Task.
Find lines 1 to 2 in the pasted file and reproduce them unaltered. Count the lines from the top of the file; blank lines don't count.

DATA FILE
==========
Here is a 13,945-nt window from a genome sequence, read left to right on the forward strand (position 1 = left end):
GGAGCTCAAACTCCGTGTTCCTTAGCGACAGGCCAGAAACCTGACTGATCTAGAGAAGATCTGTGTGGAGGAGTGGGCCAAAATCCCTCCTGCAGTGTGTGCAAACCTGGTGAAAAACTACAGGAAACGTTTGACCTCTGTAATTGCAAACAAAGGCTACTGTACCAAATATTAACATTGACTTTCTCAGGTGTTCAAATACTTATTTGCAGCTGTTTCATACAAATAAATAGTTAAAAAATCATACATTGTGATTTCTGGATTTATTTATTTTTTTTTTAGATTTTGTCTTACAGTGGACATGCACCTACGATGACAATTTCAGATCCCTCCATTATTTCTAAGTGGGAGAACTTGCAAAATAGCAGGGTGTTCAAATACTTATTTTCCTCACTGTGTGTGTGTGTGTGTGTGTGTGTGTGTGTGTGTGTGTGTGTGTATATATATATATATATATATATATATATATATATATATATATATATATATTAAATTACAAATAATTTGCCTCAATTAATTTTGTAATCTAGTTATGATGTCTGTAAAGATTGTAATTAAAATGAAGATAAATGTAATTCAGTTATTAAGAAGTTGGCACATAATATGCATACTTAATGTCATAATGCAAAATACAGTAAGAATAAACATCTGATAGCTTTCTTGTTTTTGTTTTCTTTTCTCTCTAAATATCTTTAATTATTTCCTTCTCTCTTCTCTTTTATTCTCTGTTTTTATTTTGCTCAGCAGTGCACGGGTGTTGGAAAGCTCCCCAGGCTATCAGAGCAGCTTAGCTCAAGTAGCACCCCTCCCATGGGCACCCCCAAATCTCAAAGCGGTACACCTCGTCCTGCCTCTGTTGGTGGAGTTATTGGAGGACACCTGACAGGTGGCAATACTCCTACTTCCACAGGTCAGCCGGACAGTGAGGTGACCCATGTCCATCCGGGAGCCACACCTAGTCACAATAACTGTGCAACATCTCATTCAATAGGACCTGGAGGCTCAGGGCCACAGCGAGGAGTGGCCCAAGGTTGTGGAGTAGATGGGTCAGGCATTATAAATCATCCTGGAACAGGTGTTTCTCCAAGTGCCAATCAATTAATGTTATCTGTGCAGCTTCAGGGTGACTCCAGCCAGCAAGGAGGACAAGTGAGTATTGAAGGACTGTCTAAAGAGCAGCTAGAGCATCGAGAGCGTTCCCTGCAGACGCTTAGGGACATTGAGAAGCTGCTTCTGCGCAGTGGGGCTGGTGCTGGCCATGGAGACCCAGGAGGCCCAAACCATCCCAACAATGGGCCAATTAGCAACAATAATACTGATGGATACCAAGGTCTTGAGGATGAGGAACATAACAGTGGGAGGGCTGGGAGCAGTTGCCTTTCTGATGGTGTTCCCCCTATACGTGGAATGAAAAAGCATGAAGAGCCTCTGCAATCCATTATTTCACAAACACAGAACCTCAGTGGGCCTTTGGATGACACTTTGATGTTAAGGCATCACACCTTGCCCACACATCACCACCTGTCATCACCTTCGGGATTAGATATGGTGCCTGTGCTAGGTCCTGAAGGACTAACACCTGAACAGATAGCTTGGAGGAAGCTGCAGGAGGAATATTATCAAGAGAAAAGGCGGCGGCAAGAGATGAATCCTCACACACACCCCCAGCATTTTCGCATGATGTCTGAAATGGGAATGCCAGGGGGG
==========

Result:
Here is a 13,945-nt window from a genome sequence, read left to right on the forward strand (position 1 = left end):
GGAGCTCAAACTCCGTGTTCCTTAGCGACAGGCCAGAAACCTGACTGATCTAGAGAAGATCTGTGTGGAGGAGTGGGCCAAAATCCCTCCTGCAGTGTGTGCAAACCTGGTGAAAAACTACAGGAAACGTTTGACCTCTGTAATTGCAAACAAAGGCTACTGTACCAAATATTAACATTGACTTTCTCAGGTGTTCAAATACTTATTTGCAGCTGTTTCATACAAATAAATAGTTAAAAAATCATACATTGTGATTTCTGGATTTATTTATTTTTTTTTTAGATTTTGTCTTACAGTGGACATGCACCTACGATGACAATTTCAGATCCCTCCATTATTTCTAAGTGGGAGAACTTGCAAAATAGCAGGGTGTTCAAATACTTATTTTCCTCACTGTGTGTGTGTGTGTGTGTGTGTGTGTGTGTGTGTGTGTGTGTGTATATATATATATATATATATATATATATATATATATATATATATATATATTAAATTACAAATAATTTGCCTCAATTAATTTTGTAATCTAGTTATGATGTCTGTAAAGATTGTAATTAAAATGAAGATAAATGTAATTCAGTTATTAAGAAGTTGGCACATAATATGCATACTTAATGTCATAATGCAAAATACAGTAAGAATAAACATCTGATAGCTTTCTTGTTTTTGTTTTCTTTTCTCTCTAAATATCTTTAATTATTTCCTTCTCTCTTCTCTTTTATTCTCTGTTTTTATTTTGCTCAGCAGTGCACGGGTGTTGGAAAGCTCCCCAGGCTATCAGAGCAGCTTAGCTCAAGTAGCACCCCTCCCATGGGCACCCCCAAATCTCAAAGCGGTACACCTCGTCCTGCCTCTGTTGGTGGAGTTATTGGAGGACACCTGACAGGTGGCAATACTCCTACTTCCACAGGTCAGCCGGACAGTGAGGTGACCCATGTCCATCCGGGAGCCACACCTAGTCACAATAACTGTGCAACATCTCATTCAATAGGACCTGGAGGCTCAGGGCCACAGCGAGGAGTGGCCCAAGGTTGTGGAGTAGATGGGTCAGGCATTATAAATCATCCTGGAACAGGTGTTTCTCCAAGTGCCAATCAATTAATGTTATCTGTGCAGCTTCAGGGTGACTCCAGCCAGCAAGGAGGACAAGTGAGTATTGAAGGACTGTCTAAAGAGCAGCTAGAGCATCGAGAGCGTTCCCTGCAGACGCTTAGGGACATTGAGAAGCTGCTTCTGCGCAGTGGGGCTGGTGCTGGCCATGGAGACCCAGGAGGCCCAAACCATCCCAACAATGGGCCAATTAGCAACAATAATACTGATGGATACCAAGGTCTTGAGGATGAGGAACATAACAGTGGGAGGGCTGGGAGCAGTTGCCTTTCTGATGGTGTTCCCCCTATACGTGGAATGAAAAAGCATGAAGAGCCTCTGCAATCCATTATTTCACAAACACAGAACCTCAGTGGGCCTTTGGATGACACTTTGATGTTAAGGCATCACACCTTGCCCACACATCACCACCTGTCATCACCTTCGGGATTAGATATGGTGCCTGTGCTAGGTCCTGAAGGACTAACACCTGAACAGATAGCTTGGAGGAAGCTGCAGGAGGAATATTATCAAGAGAAAAGGCGGCGGCAAGAGATGAATCCTCACACACACCCCCAGCATTTTCGCATGATGTCTGAAATGGGAATGCCAGGGGGG